The bigger pic above shows by arrows the direction of apparent rotation of the sky around Polaris (star chart convention not used, East is the right.) My picture at the left here shows a time-lapse photo taken over about an hour, with the camera fixed on Polaris -- actually at the sky's true north pole, a little bit away. You can see a skeletal tree in the lower left corner and a bright blur caused by a crescent moon, which is going its own way, among the "fixed stars". Each star trail is really (or should have been captured as) a streak forming an arc of 15, the amount of earth's rotation in about an hour. The two dippers or bears form a big night clock, as they rotate around the pole, for the changing appearance of the night sky as it appears to revolve during the darkness of a skywatch period, Those changes are comparatively rapid. Stars below the 60-degree sky circle that marks the never-setting circumpolar stars rise and set. For this reason, star charts, which are always seasonal (because of the big changes in what's visible due to the earth's tilted axis, and the apparent path of the plane of the ecliptic through the skies) are also relevant to the night hour of watching. Stars further south than these rise and set as the night progresses; what constellations you can see depends both on the season of your starwatch and the time of night. Constellations will be oriented in the sky by the "hands" of the two dipper constellations as they swing round the pole.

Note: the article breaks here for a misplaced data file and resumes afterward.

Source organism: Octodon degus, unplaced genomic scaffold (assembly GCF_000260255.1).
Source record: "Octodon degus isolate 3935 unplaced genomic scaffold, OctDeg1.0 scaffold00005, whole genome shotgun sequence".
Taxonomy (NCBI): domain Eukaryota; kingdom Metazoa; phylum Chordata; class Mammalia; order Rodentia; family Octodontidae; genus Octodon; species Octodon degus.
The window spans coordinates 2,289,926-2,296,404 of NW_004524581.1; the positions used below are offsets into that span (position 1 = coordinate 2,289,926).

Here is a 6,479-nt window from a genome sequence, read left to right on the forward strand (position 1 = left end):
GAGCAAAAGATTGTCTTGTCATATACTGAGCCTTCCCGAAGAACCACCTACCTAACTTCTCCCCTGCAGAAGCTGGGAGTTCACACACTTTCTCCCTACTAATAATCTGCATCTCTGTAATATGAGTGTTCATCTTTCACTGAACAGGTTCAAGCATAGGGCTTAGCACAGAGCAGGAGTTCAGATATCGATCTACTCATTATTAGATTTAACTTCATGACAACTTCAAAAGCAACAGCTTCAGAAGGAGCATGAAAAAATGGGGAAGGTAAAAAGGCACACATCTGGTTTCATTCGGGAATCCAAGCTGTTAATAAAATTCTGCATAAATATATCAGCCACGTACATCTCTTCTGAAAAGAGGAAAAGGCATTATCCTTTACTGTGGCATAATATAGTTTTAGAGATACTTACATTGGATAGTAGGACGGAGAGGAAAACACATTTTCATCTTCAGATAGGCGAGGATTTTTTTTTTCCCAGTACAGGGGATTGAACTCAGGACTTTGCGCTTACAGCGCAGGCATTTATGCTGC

So printed magazine star charts give the hour at which the sky will look as shown. This hour marches along, getting later, through the night as the month progresses. Monthly starwatch magazines generally publish a chart valid for "first full dark" whenever that is by season, and give a set of times -- later and later until nearly dawn -- throughout the month that the sky will have this appearance. So you really need to bring several months' star charts on your night-long skywatch, the night toward the end of the month may start with stars in a configuration from several months before. The night toward the beginning may start with the stars as shown in "this month's chart" but will progress with stars sinking and rising to several successive months -- although not exactly, because in earlier and later months, the plane of the ecliptic (hence the zodiac) is going to be in different north-south positions. What all of this adds up to is that star dial finders, where you buy a dial with the sky as it will appear through all seasons at your approximate latitude and turn the cardboard or plastic rim-wheel for date and time are the most useful aids to night-watching novices. Several dial-finders are listed below, here, from catalog sources.